The ombudswoman has advised authorities to offer redress to a woman to whom the government offered a pittance of state land in exchange for her own expropriated land.

In 1985 the government expropriated the woman’s land, offering her in exchange a parcel of state land of equal value, as required by law.

However the Department of Lands and Surveys did not generate a valuation for the state land until 2013 – by which time the price per square meter of the state land in question had soared.

As a result, the woman was offered a mere 24 square metres of state land, whereas her own land measures 1,000 square meters.

She refused the offer, leaving the transaction in limbo.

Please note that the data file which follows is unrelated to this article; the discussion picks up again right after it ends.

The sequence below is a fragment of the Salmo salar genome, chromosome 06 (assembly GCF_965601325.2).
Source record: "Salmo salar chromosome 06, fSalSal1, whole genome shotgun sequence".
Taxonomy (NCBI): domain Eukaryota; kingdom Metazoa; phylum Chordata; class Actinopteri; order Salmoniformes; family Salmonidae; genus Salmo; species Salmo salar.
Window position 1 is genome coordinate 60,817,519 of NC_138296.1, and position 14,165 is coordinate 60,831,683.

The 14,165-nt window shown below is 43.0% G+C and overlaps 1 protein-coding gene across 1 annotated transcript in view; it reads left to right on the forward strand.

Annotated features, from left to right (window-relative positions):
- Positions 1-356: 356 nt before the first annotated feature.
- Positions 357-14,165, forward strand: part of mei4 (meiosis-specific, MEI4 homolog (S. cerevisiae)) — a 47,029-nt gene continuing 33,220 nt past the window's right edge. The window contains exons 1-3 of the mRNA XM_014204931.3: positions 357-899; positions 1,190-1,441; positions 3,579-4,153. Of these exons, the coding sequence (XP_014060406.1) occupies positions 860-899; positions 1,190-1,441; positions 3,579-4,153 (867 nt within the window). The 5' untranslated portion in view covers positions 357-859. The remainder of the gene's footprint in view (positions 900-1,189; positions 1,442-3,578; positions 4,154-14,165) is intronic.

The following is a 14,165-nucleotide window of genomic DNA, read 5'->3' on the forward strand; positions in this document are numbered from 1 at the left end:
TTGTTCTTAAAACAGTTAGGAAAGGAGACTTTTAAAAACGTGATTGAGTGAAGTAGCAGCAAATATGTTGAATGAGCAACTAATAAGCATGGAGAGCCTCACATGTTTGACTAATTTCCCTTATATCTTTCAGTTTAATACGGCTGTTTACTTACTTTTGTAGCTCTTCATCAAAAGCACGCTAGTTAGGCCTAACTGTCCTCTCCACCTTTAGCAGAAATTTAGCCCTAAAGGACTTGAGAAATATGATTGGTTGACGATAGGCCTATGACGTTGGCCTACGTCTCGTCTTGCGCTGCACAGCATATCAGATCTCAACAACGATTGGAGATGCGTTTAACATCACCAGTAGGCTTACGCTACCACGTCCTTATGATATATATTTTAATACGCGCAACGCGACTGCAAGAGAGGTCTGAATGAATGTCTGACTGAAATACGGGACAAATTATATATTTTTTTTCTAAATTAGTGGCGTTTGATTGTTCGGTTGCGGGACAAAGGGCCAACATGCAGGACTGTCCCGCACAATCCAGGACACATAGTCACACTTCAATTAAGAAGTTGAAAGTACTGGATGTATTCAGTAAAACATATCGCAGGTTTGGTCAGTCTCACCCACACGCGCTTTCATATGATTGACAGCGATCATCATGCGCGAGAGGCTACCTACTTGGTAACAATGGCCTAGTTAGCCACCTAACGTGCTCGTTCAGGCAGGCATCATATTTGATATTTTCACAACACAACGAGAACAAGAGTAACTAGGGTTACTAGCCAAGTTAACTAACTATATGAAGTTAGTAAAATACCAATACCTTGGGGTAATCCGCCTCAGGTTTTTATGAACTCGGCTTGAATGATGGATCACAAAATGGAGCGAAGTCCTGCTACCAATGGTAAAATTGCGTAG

The woman subsequently filed a complaint with the ombudswoman’s office.

The Department of Lands and Surveys attributed the huge delay in providing a valuation to a bureaucratic mix-up over the status of the land to be given as compensation to the woman.

The department claimed that while the land to be given in exchange was designated as forest land, it was not informed of this and as a consequence it had followed different procedures relating to handling state land requests.

In her findings, ombudswoman Maria Stylianou-Lottides said authorities were solely to blame for the “injustice” against the complainant.

She has directed authorities to provide redress “that corresponds to the fair market value [to which the complainant is entitled to] had the relevant administration acted within a reasonable timeframe and made a timely assessment of the complainant’s application.”

Lottides said the relevant government departments should take corrective action as soon as possible, so that the woman’s application quickly comes before the cabinet.